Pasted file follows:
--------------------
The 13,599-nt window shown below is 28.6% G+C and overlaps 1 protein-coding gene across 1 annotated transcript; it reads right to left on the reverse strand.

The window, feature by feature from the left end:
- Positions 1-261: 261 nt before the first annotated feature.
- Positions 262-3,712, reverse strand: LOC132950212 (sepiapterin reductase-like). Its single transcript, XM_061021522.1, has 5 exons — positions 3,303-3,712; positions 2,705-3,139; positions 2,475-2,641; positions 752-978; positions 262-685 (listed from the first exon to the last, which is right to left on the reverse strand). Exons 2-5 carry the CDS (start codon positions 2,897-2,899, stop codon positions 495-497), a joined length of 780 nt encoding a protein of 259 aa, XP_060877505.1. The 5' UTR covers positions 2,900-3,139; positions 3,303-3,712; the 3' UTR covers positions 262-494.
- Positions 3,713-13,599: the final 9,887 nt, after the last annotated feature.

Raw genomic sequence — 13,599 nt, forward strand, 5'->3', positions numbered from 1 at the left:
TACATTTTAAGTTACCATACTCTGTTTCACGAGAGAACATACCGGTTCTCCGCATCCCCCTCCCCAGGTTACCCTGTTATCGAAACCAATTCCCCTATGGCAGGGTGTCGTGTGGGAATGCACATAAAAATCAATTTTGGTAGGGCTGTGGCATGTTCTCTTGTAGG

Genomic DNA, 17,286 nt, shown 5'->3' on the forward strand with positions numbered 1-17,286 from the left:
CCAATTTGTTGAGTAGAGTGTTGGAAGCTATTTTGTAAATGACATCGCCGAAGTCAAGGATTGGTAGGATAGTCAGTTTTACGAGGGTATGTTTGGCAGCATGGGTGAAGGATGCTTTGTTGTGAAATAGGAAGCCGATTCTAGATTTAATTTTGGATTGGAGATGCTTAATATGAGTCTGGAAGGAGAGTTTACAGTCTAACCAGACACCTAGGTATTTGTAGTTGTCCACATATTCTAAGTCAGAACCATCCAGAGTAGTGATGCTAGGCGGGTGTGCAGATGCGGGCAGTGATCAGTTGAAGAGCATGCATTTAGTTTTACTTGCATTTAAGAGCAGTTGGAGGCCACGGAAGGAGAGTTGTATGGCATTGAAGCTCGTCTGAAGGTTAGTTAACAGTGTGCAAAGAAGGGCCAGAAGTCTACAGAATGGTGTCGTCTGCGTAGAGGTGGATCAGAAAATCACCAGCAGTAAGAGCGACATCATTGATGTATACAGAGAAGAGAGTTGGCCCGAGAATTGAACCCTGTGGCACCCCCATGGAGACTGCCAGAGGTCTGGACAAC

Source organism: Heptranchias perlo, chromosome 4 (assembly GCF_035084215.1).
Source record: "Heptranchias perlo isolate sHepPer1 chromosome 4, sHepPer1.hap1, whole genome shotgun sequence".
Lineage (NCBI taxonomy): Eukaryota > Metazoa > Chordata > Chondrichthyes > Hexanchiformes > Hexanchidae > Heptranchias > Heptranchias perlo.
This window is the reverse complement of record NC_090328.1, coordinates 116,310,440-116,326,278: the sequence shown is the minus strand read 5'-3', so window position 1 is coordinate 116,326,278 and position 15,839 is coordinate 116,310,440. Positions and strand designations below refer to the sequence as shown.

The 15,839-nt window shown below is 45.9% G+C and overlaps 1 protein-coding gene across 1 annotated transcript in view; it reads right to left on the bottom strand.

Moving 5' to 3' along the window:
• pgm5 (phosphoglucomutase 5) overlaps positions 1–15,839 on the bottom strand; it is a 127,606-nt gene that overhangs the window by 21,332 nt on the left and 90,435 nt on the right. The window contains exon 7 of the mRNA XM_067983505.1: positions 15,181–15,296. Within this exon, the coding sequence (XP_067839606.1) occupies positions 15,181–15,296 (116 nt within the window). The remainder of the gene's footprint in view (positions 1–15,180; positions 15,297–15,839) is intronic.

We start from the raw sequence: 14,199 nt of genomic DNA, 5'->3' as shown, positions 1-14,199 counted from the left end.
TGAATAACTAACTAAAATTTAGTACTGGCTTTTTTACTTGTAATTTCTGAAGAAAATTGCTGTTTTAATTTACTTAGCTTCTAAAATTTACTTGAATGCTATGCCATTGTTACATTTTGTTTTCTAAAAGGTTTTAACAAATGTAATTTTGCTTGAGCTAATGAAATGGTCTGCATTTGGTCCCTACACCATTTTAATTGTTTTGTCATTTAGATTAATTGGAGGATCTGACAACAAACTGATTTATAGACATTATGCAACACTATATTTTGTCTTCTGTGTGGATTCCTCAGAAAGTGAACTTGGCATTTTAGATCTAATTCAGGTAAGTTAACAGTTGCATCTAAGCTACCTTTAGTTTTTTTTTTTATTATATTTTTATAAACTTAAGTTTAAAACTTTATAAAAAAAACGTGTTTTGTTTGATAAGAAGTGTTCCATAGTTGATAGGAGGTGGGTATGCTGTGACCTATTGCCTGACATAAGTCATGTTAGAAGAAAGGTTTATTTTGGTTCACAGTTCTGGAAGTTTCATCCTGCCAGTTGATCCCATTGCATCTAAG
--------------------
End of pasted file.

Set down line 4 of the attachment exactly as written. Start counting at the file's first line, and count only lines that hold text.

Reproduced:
- Positions 262-3,712, reverse strand: LOC132950212 (sepiapterin reductase-like). Its single transcript, XM_061021522.1, has 5 exons — positions 3,303-3,712; positions 2,705-3,139; positions 2,475-2,641; positions 752-978; positions 262-685 (listed from the first exon to the last, which is right to left on the reverse strand). Exons 2-5 carry the CDS (start codon positions 2,897-2,899, stop codon positions 495-497), a joined length of 780 nt encoding a protein of 259 aa, XP_060877505.1. The 5' UTR covers positions 2,900-3,139; positions 3,303-3,712; the 3' UTR covers positions 262-494.